The New Zealand sharemarket opened the new week on a solid note, albeit on light trading, and companies reporting strong results are being rewarded. The recipient this time was AFT Pharmaceuticals.
The S&P/NZX 50 Index rose steadily in the morning and then drifted off as news filtered through of an increase in Covid cases in Beijing. The index finished 49.06 points or 0.44 per cent ahead at 11,316.46 after reaching an intraday high of 11,370.25.
There were 63 gainers and 72 decliners on the main board, with 26.55 million shares worth $93.65 million changing hands.
AFT Pharmaceuticals surged 44c or 13.71 per cent to $3.65 after reporting 155 per cent rise in net profit to $19.8m on revenue of $130.3m, up 15.2 per cent for the year ending March. AFT's operating profit was $20.4m and is forecasting $27m-$32m for the 2023 financial year. Its Maxigesic pain relief medicine is now sold in 46 countries.
Jeremy Sullivan, investment adviser with Hamilton Hindin Greene, said there were some decent results coming through in the latest reporting season – even though the concerns of inflation and rising interest rates are still there.
"Our market tapered off when the Chinese announced more Covid cases and rounded up 5000 people for hotel isolation, sparking fears of a renewed Beijing lockdown," he said.
Fletcher Building reached a 17-month low after falling 5c to $5.70. "There are a lot of houses to be built, and inflation and logistics must be weighing on Fletcher," said Sullivan.
The a2 Milk company rose 16c or 3.38 per cent to $4.89 after receiving a broker upgrade from sell to neutral and suddenly having the opportunity of increasing infant formula sales in the United States market, which is facing a nationwide shortage.
The biggest US infant formula producer Abbott Nutrition has shut down its Michigan plant after potentially deadly bacteria was found there, and the US military has flown in much-need supplies from Europe.
Sullivan said the Food and Drug Administration has lowered the bar for other competitors to come in, and it may be easier to get a foothold in the US market, even if it's short-term.
Synlait, which processes a2 Milk products, increased 10c or 3.14 per cent to $3.28.
Skellerup Holdings, under pressure lately from selling by a local institutional investor, rebounded 19c or 3.62 per cent to $5.44.
Mainfreight increased $1.86 or 2.48 per cent to $76.96; Pushpay Holdings rose 4c or 3.33 per cent to $1.24; Eroad rose 15c or 5.58 per cent to $2.83; and Accordant Group was up 5c or 2.42 per cent to $2.12.l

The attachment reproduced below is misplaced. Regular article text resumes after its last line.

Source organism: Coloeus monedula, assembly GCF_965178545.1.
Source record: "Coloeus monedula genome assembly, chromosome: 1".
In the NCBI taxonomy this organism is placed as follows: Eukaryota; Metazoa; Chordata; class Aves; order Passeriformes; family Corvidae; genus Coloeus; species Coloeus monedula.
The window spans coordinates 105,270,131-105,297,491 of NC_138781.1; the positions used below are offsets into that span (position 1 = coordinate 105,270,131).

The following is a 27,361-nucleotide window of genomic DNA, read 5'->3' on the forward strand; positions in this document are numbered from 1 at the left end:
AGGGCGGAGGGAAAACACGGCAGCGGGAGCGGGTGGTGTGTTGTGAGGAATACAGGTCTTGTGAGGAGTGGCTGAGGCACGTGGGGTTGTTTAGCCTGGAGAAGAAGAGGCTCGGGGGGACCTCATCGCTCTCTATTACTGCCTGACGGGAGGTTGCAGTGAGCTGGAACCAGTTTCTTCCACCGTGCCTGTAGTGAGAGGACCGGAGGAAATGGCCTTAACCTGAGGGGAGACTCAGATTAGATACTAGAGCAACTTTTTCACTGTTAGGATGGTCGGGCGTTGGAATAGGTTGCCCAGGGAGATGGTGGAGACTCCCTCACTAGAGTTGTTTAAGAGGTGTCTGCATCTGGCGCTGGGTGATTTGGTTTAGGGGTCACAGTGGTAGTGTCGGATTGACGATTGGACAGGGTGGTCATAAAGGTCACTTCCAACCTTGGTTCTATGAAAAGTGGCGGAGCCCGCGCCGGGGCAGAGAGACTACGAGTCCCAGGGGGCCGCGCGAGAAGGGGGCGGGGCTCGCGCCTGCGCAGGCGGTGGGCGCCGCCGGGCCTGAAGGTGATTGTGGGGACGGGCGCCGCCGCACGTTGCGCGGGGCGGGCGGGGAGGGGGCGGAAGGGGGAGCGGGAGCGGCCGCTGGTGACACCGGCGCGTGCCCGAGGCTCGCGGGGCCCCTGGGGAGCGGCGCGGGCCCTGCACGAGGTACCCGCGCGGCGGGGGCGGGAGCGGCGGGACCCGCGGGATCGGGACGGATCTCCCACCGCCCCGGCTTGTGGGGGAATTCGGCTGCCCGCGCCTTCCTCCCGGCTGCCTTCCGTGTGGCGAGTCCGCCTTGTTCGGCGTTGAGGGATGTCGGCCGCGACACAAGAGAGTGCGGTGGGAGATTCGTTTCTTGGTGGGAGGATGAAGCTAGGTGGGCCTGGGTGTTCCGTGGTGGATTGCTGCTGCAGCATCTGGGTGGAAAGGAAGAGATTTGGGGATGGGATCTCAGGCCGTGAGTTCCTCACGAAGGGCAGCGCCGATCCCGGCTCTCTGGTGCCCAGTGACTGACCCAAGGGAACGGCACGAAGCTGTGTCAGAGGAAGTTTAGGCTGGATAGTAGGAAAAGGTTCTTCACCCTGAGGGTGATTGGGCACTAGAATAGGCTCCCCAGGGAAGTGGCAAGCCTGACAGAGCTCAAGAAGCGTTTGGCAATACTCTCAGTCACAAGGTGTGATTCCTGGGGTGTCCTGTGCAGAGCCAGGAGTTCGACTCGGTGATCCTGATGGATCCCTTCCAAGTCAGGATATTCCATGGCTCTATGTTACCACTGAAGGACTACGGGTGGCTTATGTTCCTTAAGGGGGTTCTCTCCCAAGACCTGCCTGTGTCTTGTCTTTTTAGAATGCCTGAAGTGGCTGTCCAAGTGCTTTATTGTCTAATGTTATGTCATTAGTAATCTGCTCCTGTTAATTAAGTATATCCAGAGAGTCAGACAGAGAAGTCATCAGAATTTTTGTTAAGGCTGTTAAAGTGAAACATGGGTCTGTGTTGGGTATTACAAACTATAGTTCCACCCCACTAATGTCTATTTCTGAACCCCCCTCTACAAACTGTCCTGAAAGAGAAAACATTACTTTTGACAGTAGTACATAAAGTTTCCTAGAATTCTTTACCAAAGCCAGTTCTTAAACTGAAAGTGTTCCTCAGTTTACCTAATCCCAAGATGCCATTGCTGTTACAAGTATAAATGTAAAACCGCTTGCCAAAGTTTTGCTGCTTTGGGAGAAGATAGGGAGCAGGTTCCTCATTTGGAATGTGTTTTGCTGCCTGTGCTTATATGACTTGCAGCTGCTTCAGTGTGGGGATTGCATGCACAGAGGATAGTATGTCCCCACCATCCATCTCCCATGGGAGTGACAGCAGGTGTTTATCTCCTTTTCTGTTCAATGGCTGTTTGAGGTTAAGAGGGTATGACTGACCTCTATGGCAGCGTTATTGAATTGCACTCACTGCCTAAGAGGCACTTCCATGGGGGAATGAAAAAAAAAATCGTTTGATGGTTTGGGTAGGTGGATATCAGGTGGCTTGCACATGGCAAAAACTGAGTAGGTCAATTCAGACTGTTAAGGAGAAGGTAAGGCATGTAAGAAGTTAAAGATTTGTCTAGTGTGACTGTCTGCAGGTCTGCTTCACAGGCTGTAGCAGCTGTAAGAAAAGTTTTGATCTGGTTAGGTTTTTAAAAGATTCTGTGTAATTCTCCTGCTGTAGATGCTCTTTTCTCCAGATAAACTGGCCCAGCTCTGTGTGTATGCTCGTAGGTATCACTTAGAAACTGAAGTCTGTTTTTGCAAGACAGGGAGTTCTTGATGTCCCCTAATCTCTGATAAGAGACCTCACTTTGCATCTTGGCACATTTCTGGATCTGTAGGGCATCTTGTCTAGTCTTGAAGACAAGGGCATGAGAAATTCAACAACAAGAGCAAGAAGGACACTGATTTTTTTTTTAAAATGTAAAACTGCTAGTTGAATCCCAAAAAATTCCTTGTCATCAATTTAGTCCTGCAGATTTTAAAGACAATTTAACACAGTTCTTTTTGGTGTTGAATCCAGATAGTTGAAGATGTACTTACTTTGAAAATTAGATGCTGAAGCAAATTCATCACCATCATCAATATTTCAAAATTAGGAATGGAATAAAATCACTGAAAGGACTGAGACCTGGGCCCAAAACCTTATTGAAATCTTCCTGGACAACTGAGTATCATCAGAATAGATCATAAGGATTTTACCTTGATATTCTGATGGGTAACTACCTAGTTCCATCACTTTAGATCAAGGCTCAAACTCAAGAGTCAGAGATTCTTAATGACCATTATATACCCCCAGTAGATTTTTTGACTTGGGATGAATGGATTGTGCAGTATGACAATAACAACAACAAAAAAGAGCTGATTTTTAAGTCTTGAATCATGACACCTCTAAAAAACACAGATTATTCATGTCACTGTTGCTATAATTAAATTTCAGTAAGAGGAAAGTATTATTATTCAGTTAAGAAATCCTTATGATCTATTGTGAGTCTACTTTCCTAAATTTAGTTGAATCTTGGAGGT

Marsden Maritime Holdings gained 11c or 1.88 per cent to $5.95; Green Cross Health rose 6c or 4.88 per cent to $1.29; and Burger Fuel gained 1.5c or 5.71 per cent to 30.5c.
Energy companies Meridian was up 10c or 2.22 per cent to $4.60; Contact gained 11c to $7.79; and Mercury increased 7c to $5.83.
Kiwi Property was up 3.5c or 3.45 per cent to $1.05 after reporting 14.1 per cent increase in net profit to $224.27m and 5.5 per cent increase in revenue to $246.82m for the year ending March.
There was a $120.5m revaluation gain to its $3.6 billion portfolio. Kiwi's net tangible assets value gained 9c to $.45 and it is paying a final dividend of 2.85c a share on June 22.
Stride Property increased 3c to $1.73; Precinct Properties was up 3.5c or 2.57 per cent to $1.395; and Argosy gained 3c or 2.39 per cent to $1.285.
Tourism Holdings increased 6c or 2.17 per cent to $2.83 after narrowing its full-year guidance to a net loss of $2m-$4m. Tourism Holdings is seeing increased demand for recreational vehicle travel in United States, Australia and New Zealand. It is looking at the possibility of selling off a subsidiary, Kiwi Experience.
The Fisher funds were stronger. Barramundi (investing in Australian stocks) gained 4c or 4.71 per cent to 89c; Marlin (global) increased 2c to $1.19; and Kingfish (New Zealand stocks) was up 3c to $1.74 despite posting a net loss of $17.3m for the March year.
Marlin's shareholder return for the 12 months was 0.02 per cent and it is paying a final dividend of 3.16c a share on June 23.
TradeWindow was down 6c or $4.11 per cent to $1.40. The transport and logistics software company is buying Auckland software firm Rfider for a maximum price of $10m, with an initial payment of $2.5m and the balance in shares in two tranches.
Other decliners were Ampol down 58c to $38.10; Ebos Group shedding 49c to $39.51; Scales Corporation decreasing 12c or 2.5 per cent to $4.68; DGL Group falling 13c or 3.71 per cent to $3.37; Scott Technology losing 10c or 3.17 per cent to $3.05; and Gentrack down 7c or 4.43 per cent to $1.51.